It’s the kind of idea that people love to have heady conversations about, debating the merits of the tax system and the administration of Social Security as it currently exists. But it has yet to get truly mainstream support.

Until last night, when it became clear that it is also an idea that President Barack Obama has heard loud and clear, and maybe had some conversations about himself.

Here’s what Obama said:

“…a great education isn’t all we need in this new economy. We also need benefits and protections that provide a basic measure of security. After all, it’s not much of a stretch to say that some of the only people in America who are going to work the same job, in the same place, with a health and retirement package, for 30 years, are sitting in this chamber.”

and then later

“…For Americans short of retirement, basic benefits should be just as mobile as everything else is today. That’s what the Affordable Care Act is all about. It’s about filling the gaps in employer-based care so that when we lose a job, or go back to school, or start that new business, we’ll still have coverage.”

Well, that sure sounds familiar.

I was not the only one who noticed Obama’s mention of portable benefits. In a Medium post, Institute for the Future Fellow Natalie Foster called it the “big new idea about the future of work.”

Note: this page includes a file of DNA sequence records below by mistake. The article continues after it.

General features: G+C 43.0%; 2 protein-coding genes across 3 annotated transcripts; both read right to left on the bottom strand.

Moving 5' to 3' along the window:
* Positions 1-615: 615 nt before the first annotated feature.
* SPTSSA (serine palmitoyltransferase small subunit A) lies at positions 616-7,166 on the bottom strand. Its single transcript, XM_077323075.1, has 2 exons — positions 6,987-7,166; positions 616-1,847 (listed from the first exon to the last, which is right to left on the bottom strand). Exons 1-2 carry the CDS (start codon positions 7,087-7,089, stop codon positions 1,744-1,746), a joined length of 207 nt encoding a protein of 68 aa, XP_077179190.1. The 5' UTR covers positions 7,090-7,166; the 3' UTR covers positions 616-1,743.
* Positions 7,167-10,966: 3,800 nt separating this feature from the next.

“In the aftermath of the President’s State of the Union, pundits are dissecting and debating a variety of big, important themes,” she writes. “But with just a few words in his discussion of the economy, the President created room for an idea that has the power to transform our economy: a vision for remaking a new, flexible social safety net for a new kind of work — one that could make the economy work better for all.”

As Foster points out, shared securities aren’t just for Uber drivers and the occasional freelance writer—they’re for the people who are voluntarily quitting their jobs in record numbers in the pursuit of better opportunities, for the small business owners who still want to save for retirement, and for all the people who still work two jobs and get benefits from neither.

Obama’s State of the Union contained a lot of ideas—ideas about science and gun violence and how to reach across the aisle to get things done—but his hints at worker-friendly portable benefits were especially exciting. The last SOTU is usually a hat-tip to what’s coming down the line, and a kind of stealthy signal for Americans which provide them with an idea of what to look for in a new candidate. And we are clearly supposed to be looking for a candidate who puts workers first and who isn’t afraid of big ideas which challenge the way we’ve been doing things.

As far as send-offs go, I couldn’t have asked for much better.

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Hanna Brooks Olsen
Hanna Brooks Olsen is a reporter in Seattle. Her writing about the economy and politics has appeared in the Atlantic, the Nation, Salon, Fast Company, and elsewhere.